Readers Photo Challenge assignment: Cars

I’ve owned several cars in my life so far. My first car was a 1965 Chevrolet Impala Super Sport. Despite having only two doors, it was big and ponderous. It was a gas guzzler and polluted the air like a soot-filled chimney. My favorite car was a 1991 Mazda Miata. Fun, nimble and economical, it was just the opposite of the Impala. Although the two cars were very different, they both still hold fond memories for me.

America is a car culture, especially so in California. Cars are far more than mere conveyances to get us from point A to point B. Sometimes we drive them fast; other times we drive them slowly.We go to car shows and racing events. There are songs about them and magazines devoted to news about them. We watch movies that not only have cars prominently in them but some even have cars as main characters in their stories.

We wash and polish our cars to a fine sheen. We customize them to look sleeker and go faster. Sometimes we even give them names. Cars are the subjects of the newest Readers Photo Challenge assignment.

There are a few things to consider when photographing a car. First, like any photo, time of day and the quality of light is important. Avoid shooting during midday. Early mornings or late afternoons tend to have the best light.

Be careful of reflections. Most cars have highly polished and shiny reflective surfaces. If you’re trying to capture the sleek lines of a car, an unwanted reflection can ruin your shot. Always look carefully and be prepared to either move the car or yourself to eliminate the reflections.

Watch your backgrounds and settings. Some photos of cars can be like a formal portrait and a proper background can add to or detract from such a picture. Also consider the color of the car. You can find a setting with colors that can either complement or contrast with your vehicle. A light-colored car will pop out against a dark background and vice versa.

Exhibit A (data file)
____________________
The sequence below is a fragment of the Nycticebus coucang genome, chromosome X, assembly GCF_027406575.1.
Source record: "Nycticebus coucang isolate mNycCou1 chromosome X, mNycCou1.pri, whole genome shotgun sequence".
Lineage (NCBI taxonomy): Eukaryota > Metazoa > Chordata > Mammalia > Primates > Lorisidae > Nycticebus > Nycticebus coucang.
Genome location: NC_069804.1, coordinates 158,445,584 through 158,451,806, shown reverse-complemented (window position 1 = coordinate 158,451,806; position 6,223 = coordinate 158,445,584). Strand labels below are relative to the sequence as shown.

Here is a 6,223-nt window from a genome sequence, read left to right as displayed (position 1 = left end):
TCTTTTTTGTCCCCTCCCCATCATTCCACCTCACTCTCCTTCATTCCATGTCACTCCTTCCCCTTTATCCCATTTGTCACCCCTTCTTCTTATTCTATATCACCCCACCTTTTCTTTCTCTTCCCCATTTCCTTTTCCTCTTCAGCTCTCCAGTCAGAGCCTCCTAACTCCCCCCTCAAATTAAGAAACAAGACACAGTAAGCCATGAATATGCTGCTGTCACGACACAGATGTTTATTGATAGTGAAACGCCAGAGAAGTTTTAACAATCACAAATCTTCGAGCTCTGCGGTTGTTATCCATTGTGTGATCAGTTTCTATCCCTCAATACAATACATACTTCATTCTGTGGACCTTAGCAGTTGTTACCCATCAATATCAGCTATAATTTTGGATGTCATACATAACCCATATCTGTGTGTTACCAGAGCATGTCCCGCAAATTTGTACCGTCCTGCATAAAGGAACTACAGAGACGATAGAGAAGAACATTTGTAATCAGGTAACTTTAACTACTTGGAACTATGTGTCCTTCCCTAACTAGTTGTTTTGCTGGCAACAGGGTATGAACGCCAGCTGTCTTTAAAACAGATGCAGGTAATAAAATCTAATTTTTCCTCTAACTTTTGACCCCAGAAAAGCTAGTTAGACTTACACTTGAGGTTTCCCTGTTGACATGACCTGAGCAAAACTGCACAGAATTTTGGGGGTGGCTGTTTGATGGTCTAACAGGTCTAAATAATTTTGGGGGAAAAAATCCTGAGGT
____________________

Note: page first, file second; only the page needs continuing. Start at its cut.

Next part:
Don’t forget about photographing details of a car. From chromed wheels to shiny headlights to fancy hood ornaments, details abound on automobiles both modern and antique.

There are a couple of techniques to photographing in motion. Using a high shutter speed (1/500th of a second or higher) can result in a very sharp picture of a moving car but can make it look like it’s standing still. Using a slower shutter (about 1/125th of a second) and panning along with the action can give a sense of movement to your photo.

We spend a lot of money on our cars and spend a lot of time in them, so it’s only fitting that they’re the subject of the latest challenge assignment.


How to enter:

1. Entries can be emailed to Type in “Cars” in the subject line.

2. Photos have to be shot between Sept. 3 and Sept. 17. The subject must include a car (SUVs and pickup trucks are also acceptable). Please include the make, model and year of the car.

3. Include your name (first and last), hometown, and the kind of camera/lens you used and where it was taken (eg: “John Doe, Stockton. Weber Avenue in downtown Stockton. Canon EOS Rebel Ti with 18-55mm lens”)

4. If there is a recognizable person in the photo, please identify them (name, age, hometown) and where they are and what they are doing. (Eg: Jane Smith, 25, Tracy stands with her Toyota Corrolla on Main Street in downtown Stockton).

5. Please feel free to include any interesting anecdotes or stories on how you took the picture.

6. The deadline for submission is Thursday, Sept. 24. The top examples will be published on Thursday, Oct. 1 with an online gallery of all the photos on the same day.

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